Safe Market for Decent Work and Social Justice Targets Women Informal Traders

The Sustainable Enterprise Development for Women and Youth (SEDWAY) project, being implemented by ILO with support from the African Development Bank (AfDB), the Government of Zimbabwe (GoZ), and the Masvingo City Council is promoting gender equality through access to safe markets for women informal traders in the city’s high-density suburb of Chesvingo. This is intended to promote safe working environment for women in the informal economy especially, because, as the main participants in this sector, they have perennially been exposed to decent work deficits in the form of exposure to extreme weather conditions, clashes with local authority police, harassment by the public, lack of child-care facilities, and limited access to health-care due to their low income-levels.

News | 10 October 2023
The Chesvingo Safe Market initiative will improve the market infrastructure through construction of sheltered market stalls and access to water and sanitation facilities. The project will also improve the women’s access to health services because the Town Council has pledged to establish a satellite health centre and counselling services at the market as well as a play centre for their children. This should in turn help in arresting their time poverty and increase their economic output as they devote more time on their market stalls.

The safe market under construction
The AfDB's Country Manager for Zimbabwe, Moono Mupotola, and ILO’s Officer in Charge, Annamarie Kiaga, toured the safe market which is currently under construction together with the Mayoress of Masvingo, Her Worship Shantiel Chiwara, and other government officials.

“The thrust of this project is to empower women and to enhance efforts of fighting against gender-based violence within the community. The project offers safe workspaces for female traders while at the same time getting essential services for children and other services like counselling,” said Mayoress Chiwara.

Representing the ILO, Ms. Kiaga attributed the successful implementation to the synergy and collaboration between the various partners that are involved in the roll-out of the project.
Representing the ILO – Officer-in-Charge, Annamarie Kiaga and Moono Mupotola – AfDB Country Manager in a meeting with the Masvingo Town Council

“The impact of this project is poised to promote employment opportunities for women. We are not just creating jobs but bringing a sense of security, instilling dignity and a sense of purpose for their lives. Gender equality is at the centre of this project. We are resolute in dismantling the barriers that have historically limited women’s access to safe and decent workplaces,” she said. “Through this targeted initiative, we aim to empower women to foster economic independence and equality.”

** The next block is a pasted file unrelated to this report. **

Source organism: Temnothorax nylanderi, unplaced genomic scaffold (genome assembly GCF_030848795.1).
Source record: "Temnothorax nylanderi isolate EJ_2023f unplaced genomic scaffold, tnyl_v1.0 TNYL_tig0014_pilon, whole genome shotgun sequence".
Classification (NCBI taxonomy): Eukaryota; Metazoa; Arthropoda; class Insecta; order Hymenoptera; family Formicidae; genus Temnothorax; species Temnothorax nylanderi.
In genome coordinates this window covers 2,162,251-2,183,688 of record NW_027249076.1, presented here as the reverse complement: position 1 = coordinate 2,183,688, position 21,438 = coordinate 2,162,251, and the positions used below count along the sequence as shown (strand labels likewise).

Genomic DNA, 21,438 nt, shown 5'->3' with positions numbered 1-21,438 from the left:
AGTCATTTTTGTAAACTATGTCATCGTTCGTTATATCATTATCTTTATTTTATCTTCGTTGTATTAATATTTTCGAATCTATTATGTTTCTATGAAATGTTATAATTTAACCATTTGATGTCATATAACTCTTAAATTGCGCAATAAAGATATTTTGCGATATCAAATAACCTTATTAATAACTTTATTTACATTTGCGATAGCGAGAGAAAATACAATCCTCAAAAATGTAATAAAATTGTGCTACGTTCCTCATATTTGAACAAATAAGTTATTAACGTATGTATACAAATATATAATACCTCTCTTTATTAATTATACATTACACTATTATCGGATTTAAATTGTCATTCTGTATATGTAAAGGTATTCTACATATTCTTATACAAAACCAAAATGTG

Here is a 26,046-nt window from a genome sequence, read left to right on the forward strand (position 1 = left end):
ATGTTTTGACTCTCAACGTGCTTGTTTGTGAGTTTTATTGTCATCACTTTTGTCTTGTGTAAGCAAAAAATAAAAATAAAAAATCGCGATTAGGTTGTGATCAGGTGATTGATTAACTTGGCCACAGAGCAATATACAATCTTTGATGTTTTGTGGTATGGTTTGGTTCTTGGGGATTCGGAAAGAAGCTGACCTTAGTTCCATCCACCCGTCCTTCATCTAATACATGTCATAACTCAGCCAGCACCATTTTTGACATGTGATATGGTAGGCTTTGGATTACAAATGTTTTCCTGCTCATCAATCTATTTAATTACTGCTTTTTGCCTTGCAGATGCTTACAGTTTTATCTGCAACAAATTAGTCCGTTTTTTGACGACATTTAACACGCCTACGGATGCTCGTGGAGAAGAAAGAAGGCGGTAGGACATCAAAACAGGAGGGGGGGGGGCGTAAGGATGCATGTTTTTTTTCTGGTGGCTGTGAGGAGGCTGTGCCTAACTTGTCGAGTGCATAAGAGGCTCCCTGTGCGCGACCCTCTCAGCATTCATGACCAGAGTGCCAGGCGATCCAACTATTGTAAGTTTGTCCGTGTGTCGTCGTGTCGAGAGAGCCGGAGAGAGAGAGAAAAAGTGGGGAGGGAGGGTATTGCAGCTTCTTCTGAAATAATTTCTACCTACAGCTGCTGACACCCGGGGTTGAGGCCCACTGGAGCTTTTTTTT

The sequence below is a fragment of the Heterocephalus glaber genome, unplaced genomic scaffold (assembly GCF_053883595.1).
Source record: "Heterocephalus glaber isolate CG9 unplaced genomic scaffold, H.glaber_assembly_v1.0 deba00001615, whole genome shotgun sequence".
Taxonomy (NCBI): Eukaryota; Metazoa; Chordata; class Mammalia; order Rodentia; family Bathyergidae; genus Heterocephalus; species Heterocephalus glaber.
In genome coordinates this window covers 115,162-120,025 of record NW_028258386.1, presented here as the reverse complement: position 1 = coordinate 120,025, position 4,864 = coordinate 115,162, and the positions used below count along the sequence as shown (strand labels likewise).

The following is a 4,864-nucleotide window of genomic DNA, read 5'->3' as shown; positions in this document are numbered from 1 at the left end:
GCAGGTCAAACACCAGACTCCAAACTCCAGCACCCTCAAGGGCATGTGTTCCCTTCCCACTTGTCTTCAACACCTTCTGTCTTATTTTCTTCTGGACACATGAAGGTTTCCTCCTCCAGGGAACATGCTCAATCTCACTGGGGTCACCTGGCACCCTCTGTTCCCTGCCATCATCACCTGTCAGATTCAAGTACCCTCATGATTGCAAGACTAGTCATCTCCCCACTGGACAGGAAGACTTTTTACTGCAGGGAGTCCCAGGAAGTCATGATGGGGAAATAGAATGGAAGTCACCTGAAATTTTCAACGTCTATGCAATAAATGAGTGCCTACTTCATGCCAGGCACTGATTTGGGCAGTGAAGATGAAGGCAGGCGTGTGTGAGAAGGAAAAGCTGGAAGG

Weighing in, Ms. Mupotola said that the project represented the aspiration of the AfDB to make an impact and improving the lives of Africans.
“This is a project that speaks to what the AfDB is all about in terms of improving people’s lives. The project will provide decent jobs to women, and we anticipate that the project will have great impact in Zimbabwe,” she said.

In Masvingo, as in many parts of Zimbabwe, women are at the forefront of the informal economy, and in Chesvingo high density suburb where the project is located, women ply their trade at roadsides, selling vegetables and various other wares. The women earning a living through informal trading which is conducted in places that do not have adequate safety and hygiene, and potentially exposes the women to gender-based violence.

Annamrie Kiaga; Moono Mupotola; Her Worship Shantiel Chiwara - Mayoress of Masvingo; Julia Mapungwana - Director of Programme Management in the Ministry of Women Affairs and several Town Councillors.

Ms. Julia Mapungwana, Director of Programme Management in the Ministry of Women Affairs, Community, Small and Medium Enterprises Development, credited the Masvingo City Council for availing land, construction supervision and providing labour as part of their contribution to the project.
“As government, we have started implementing similar projects of safe markets in other parts of the country. The safe market concept is about providing a gender sensitive space to our women. We need to be responsive in terms of gender issues. We have in the space a one stop centre where we will provide multiple services including legal, counselling, a victim friendly unit to survivors of gender-based violence. The space will be safe. As women will be engaged in their business, the children will be at the play centre,” she said, and added that collaboration between the various partners is key to the success of the project.

When completed, the project will enable the women traders work in a clean environment free from litter and with proper ablution facilities. Approximately 128 women have so far applied to take up spots in the safe market.

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